The impact for self-employed people with Universal Credit is going to be “substantial” on the farming community, the charity warns.
Key issues of concern for farmers, it says, are:
:: The requirement to file a monthly income report;
:: Calculations are so complex it will be difficult to know if it is worth applying for;
:: Many farms operate at a loss during bad years and have significant season income variations, which will impact on monthly benefits;
:: Attending jobs and benefits offices for interviews.
These factors mean that some farm families will be “pushed below the poverty line”, the charity added.
Brenda Kearns, Age NI head of Advice and Advocacy, said its helpline has seen an increase in calls from older people who are concerned about UC.
“We’re hearing from older people who are expressing their confusion about the new system, and the potential impact changes to benefits may have on their circumstances,” she said.
At the outset there was cross-party support across the UK for the introduction of (UC), which merges six benefits into one – income support, jobseeker’s allowance, employment and support allowance, housing benefit, child tax credit and working tax credit.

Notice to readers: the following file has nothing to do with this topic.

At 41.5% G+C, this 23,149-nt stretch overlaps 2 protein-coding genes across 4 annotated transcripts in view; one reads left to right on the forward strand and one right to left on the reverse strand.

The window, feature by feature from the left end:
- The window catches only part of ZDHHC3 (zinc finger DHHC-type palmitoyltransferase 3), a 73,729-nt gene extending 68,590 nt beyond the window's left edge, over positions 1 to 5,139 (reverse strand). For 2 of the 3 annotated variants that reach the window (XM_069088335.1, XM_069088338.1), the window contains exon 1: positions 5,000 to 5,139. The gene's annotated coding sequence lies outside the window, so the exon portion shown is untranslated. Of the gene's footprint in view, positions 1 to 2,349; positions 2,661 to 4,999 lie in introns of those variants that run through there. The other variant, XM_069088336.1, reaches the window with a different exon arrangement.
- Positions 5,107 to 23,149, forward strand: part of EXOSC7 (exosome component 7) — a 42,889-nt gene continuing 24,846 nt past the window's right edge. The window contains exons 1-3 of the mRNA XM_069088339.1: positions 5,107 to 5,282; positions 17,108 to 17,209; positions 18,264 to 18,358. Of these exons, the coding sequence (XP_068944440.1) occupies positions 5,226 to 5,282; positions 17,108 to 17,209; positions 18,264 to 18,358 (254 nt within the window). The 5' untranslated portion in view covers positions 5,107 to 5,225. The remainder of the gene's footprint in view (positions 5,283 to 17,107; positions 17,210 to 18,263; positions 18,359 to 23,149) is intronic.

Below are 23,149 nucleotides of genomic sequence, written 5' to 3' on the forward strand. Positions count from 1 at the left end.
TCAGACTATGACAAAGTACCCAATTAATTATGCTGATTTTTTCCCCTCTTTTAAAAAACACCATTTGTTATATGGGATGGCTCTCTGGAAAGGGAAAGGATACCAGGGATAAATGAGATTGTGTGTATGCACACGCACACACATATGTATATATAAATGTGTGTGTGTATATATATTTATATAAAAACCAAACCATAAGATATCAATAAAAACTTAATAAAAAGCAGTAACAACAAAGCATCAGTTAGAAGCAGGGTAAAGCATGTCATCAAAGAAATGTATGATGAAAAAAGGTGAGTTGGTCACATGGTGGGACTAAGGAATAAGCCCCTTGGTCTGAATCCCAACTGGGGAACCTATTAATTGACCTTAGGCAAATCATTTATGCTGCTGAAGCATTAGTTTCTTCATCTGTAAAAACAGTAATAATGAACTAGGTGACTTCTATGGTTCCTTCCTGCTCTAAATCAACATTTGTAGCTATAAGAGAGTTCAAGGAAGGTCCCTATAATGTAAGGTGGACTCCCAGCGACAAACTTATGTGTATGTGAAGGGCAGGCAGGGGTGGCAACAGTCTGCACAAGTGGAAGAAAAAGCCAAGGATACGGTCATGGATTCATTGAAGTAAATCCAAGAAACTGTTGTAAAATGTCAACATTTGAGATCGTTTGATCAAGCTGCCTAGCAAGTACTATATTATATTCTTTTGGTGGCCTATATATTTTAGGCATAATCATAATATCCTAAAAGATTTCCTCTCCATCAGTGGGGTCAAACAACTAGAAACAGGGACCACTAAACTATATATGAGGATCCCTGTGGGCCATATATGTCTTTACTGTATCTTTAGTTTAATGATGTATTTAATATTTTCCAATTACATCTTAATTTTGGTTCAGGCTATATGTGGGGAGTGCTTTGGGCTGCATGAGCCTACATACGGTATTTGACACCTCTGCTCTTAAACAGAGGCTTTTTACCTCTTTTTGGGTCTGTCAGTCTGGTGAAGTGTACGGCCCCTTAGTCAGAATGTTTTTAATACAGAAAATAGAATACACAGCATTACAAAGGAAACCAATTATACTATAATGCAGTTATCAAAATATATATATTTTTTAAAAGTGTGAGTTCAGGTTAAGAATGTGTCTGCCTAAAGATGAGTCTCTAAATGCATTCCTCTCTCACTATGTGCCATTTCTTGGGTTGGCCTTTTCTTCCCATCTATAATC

However, there were significant difficulties with the roll-out, leaving many people with unpaid rent arrears.
For the first time in the UK, applicants must apply for the benefit themselves via a computer. But for many people who have never used one, this seems impossible. Figures suggest that one in five people drop out of the process, with experts fearing many are trying to survive by borrowing money and racking up rent arrears instead.
The overall monthly sums received by those who have switched onto UC are often significantly less than what they were used to.
Switching to UC leaves a delay of around five weeks without any income while claimants wait for their new UC payment to begin.
As a result many have to apply for an advance payment, usually significantly less than their old benefits. This must then be repaid within 12 months, often putting claimants under further pressure.
Unlike the old benefits, which were paid weekly or fortnightly, UC in GB is paid once a month in arrears. This has challenged many people with managing a monthly budget for the first time, leaving many unable to pay rent at the month’s end.
While housing benefit was previously paid direct to landlords, in GB the rental aspect of UC is paid direct to tenants, again, often resulting in landlords not getting their rent. However in NI, MLAs lobbied to ensure UC payments are made fortnightly and UC rent is paid direct to landlords, mitigating some of the worst impacts being felt in GB.
:: The Advice NI helpline number is freephone 0808 802 0020
:: Age NI advisors can give confidential advice on 0808 808 7575